They're primarily carnivorous, devouring small mammals like gophers, moles and voles, but also rattlesnakes, birds and bugs. Using powerful claws, they dig into the ground in pursuit of their prey. They also eat some plants.
"They're very vulnerable to extirpation as their habit degrades," Reed said.
Extirpation is when an animal is eliminated in a certain area, like a county or state — though it may still exist elsewhere.
Missouri's three vole species are among the lesser known of the state's rodents. They resemble a mouse but are chunkier and with a shorter and hairy tail.
"You may have experienced them in your flower bed or in your garden," Reed said.
He recently forgot to clear leaves from his wife's garden bed for the winter; voles moved in and ate the roots of their hostas. They also eat dead animals, nuts and fruit. Their presence is revealed by a trail of dead plants and walnut-sized holes along a garden's edge.
A single vole can have between five and 10 litters of young per year.
American black bear
"Black bears are increasing in numbers in Missouri," Reed said.
They're most common in Webster, Douglas and Wright counties but have been reported in Callaway County. People often spot sows (female bears) with their cubs, or young bears who've recently set out on their own.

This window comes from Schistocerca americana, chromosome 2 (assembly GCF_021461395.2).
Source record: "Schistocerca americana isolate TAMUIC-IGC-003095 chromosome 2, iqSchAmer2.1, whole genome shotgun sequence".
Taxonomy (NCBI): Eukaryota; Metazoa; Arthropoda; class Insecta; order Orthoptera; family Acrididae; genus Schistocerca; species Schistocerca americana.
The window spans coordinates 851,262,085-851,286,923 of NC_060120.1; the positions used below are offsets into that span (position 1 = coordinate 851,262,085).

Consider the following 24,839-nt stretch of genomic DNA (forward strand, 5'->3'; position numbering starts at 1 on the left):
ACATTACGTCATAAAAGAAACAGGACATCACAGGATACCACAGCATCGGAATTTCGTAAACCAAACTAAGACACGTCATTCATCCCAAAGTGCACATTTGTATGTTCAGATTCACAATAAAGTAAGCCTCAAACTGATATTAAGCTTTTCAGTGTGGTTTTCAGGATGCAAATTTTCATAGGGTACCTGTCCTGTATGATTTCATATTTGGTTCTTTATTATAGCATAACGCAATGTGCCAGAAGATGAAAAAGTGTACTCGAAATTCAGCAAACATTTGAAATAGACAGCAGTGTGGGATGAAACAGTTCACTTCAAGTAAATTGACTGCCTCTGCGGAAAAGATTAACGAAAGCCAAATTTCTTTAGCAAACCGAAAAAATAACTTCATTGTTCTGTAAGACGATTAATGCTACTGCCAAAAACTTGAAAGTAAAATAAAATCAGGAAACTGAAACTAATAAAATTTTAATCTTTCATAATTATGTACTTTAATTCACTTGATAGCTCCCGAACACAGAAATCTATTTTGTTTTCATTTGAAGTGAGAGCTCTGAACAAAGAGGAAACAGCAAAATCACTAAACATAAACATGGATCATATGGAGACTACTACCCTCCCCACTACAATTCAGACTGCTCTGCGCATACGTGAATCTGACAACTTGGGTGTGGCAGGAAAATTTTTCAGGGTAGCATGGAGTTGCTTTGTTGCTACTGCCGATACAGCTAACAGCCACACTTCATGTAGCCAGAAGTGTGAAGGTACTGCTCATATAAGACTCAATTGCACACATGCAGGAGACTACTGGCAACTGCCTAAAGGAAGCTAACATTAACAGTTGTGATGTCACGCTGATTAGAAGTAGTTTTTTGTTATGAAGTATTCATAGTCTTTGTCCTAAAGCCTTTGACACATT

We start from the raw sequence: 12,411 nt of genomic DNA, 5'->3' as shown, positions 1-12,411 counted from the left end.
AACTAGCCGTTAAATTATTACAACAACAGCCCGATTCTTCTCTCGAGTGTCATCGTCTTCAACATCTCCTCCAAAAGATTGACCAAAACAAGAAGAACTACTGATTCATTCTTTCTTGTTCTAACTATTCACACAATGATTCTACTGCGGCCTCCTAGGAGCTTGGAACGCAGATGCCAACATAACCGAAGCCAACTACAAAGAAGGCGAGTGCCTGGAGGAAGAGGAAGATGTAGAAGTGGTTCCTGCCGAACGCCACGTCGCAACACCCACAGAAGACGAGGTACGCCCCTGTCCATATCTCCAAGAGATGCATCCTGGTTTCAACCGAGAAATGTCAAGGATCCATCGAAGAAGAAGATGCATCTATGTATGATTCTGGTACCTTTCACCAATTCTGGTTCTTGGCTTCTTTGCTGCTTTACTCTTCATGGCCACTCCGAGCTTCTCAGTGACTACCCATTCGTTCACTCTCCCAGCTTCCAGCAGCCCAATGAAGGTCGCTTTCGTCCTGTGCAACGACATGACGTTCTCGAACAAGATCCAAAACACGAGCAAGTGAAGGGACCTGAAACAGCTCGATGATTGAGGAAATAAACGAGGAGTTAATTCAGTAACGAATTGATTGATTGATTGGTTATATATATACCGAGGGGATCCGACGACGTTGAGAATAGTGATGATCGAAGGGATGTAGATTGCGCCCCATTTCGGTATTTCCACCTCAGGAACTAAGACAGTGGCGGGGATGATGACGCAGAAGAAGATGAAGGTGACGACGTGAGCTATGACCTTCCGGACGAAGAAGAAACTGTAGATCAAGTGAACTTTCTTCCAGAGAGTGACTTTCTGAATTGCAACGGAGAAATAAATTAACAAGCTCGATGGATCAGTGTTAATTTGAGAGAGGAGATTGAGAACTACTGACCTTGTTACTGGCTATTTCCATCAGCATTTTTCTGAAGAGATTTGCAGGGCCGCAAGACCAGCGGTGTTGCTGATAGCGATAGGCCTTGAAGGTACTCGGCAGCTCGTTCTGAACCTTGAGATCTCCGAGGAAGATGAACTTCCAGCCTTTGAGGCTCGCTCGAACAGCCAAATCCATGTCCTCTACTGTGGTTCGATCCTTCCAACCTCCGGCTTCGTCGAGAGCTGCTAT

Bears are omnivorous, eating just about anything that will fit in their mouths. That includes fish, berries, carrion, grasses and nuts. But they're also happy to lick birdseed out of people's bird feeders or tear into beehives. This behavior should be discouraged — if a bear shows up in your yard, it's best to take your bird feeder down, Reed said.
"Once they get established, they're going to come back," he said. "We have this saying — a fed bear is a dead bear."
A bear that loses its fear of people and houses is more likely to make a nuisance of itself, he explained. But observed from a distance, bears are fascinating creatures, he said.
"If you ever get to see one, that's considered very much a plus," Reed added.
Armadillos are slowly spreading north through Missouri as the climate warms. Though active at night, when they dig for the grubs they like to eat, armadillos are often seen in the daytime — dead along Missouri's roads.